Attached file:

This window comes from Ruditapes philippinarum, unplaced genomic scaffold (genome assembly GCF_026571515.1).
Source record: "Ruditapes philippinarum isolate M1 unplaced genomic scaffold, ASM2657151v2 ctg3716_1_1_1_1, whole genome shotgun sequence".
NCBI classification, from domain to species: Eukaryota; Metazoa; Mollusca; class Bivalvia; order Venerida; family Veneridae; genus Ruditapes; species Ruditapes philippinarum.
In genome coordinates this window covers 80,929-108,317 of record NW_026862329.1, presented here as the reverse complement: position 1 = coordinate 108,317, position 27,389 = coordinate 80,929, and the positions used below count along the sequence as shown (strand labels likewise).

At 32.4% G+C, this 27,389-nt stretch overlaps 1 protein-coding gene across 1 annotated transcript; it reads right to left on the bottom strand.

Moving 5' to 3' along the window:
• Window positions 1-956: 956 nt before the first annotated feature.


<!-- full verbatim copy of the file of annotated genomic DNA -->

This window comes from Ruditapes philippinarum, unplaced genomic scaffold (genome assembly GCF_026571515.1).
Source record: "Ruditapes philippinarum isolate M1 unplaced genomic scaffold, ASM2657151v2 ctg3716_1_1_1_1, whole genome shotgun sequence".
NCBI classification, from domain to species: Eukaryota; Metazoa; Mollusca; class Bivalvia; order Venerida; family Veneridae; genus Ruditapes; species Ruditapes philippinarum.
In genome coordinates this window covers 80,929-108,317 of record NW_026862329.1, presented here as the reverse complement: position 1 = coordinate 108,317, position 27,389 = coordinate 80,929, and the positions used below count along the sequence as shown (strand labels likewise).

At 32.4% G+C, this 27,389-nt stretch overlaps 1 protein-coding gene across 1 annotated transcript; it reads right to left on the bottom strand.

Moving 5' to 3' along the window:
• Window positions 1-956: 956 nt before the first annotated feature.